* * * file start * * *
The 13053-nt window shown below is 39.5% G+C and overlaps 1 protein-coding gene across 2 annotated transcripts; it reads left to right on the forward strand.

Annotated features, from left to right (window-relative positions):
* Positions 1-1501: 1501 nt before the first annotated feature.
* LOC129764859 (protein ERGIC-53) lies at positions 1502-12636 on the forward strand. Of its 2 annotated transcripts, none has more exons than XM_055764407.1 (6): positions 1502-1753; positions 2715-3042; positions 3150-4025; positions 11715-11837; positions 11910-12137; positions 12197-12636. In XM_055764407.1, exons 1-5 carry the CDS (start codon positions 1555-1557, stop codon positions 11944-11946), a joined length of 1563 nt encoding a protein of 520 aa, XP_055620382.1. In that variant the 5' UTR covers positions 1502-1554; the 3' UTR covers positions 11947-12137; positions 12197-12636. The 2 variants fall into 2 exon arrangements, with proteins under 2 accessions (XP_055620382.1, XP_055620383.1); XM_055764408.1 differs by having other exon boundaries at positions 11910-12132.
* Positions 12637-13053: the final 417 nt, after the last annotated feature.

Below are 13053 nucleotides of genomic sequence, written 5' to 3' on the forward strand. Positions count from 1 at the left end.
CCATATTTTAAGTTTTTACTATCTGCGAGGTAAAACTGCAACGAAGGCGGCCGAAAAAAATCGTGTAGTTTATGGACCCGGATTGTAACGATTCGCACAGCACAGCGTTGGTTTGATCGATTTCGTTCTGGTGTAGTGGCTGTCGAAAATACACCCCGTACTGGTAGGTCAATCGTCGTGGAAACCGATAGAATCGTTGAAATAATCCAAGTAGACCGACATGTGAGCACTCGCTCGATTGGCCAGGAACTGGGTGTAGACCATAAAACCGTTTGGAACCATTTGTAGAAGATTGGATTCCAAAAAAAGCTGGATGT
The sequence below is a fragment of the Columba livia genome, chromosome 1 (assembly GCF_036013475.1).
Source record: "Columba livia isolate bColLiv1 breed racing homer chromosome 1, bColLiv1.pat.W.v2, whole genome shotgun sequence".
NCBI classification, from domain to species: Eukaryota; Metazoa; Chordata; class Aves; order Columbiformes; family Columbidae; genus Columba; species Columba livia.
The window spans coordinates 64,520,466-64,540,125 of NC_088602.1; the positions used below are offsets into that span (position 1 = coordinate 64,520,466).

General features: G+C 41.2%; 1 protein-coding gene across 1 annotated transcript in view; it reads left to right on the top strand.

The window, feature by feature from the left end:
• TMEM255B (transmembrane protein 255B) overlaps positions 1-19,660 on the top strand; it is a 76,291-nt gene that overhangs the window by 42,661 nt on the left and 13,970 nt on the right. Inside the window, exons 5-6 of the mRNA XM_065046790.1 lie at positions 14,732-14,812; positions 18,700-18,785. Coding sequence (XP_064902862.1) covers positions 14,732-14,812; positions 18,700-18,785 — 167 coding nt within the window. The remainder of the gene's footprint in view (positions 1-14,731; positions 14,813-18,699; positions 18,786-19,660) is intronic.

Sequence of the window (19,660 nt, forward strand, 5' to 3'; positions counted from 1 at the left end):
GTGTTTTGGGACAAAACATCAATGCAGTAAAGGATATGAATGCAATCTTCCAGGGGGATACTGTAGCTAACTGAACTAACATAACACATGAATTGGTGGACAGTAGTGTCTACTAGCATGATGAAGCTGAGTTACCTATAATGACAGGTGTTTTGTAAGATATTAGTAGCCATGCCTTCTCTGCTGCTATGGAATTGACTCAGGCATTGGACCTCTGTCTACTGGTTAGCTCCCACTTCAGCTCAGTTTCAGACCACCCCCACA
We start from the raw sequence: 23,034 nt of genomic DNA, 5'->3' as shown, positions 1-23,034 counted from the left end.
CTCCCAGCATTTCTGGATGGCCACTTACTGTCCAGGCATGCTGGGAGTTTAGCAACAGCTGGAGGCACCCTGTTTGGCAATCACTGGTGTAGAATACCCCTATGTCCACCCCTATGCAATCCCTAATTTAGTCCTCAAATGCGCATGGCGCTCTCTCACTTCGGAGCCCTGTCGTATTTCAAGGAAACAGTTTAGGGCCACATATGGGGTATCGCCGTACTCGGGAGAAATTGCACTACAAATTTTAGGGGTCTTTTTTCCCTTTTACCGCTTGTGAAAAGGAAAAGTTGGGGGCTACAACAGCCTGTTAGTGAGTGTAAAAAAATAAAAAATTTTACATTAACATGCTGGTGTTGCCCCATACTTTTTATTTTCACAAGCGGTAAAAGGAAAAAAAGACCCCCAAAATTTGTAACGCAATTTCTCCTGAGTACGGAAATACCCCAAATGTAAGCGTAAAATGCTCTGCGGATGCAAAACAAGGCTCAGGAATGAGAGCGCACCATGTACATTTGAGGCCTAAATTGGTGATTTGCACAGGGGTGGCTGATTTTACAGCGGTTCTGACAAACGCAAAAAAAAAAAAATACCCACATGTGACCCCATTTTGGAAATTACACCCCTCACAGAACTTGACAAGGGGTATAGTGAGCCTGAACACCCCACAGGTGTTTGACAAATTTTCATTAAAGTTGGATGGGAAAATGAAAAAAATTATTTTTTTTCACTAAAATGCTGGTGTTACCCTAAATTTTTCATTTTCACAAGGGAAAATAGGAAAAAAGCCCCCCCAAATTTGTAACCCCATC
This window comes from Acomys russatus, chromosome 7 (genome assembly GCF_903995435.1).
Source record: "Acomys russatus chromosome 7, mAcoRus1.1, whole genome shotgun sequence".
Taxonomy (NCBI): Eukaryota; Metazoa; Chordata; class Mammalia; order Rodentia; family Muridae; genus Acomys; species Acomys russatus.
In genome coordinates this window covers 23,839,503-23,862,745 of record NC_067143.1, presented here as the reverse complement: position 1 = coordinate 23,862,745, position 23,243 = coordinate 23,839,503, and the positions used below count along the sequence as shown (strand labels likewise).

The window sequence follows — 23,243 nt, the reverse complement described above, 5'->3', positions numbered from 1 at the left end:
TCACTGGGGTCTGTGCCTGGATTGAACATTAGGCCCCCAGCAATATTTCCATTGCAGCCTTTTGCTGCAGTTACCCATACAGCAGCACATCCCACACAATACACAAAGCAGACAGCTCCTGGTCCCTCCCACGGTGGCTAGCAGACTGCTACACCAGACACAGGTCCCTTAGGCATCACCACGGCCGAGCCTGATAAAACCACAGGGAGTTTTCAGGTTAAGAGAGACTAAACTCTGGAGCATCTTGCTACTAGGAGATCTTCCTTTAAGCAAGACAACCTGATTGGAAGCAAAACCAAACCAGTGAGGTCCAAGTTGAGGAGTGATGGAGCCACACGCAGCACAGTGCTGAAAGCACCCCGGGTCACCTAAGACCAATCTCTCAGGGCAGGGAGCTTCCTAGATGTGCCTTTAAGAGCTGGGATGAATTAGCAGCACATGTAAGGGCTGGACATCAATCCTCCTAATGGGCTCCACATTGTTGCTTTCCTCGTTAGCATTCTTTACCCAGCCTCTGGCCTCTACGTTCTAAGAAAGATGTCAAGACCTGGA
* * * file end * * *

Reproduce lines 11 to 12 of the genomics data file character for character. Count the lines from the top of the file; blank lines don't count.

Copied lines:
The window spans coordinates 64,520,466-64,540,125 of NC_088602.1; the positions used below are offsets into that span (position 1 = coordinate 64,520,466).

General features: G+C 41.2%; 1 protein-coding gene across 1 annotated transcript in view; it reads left to right on the top strand.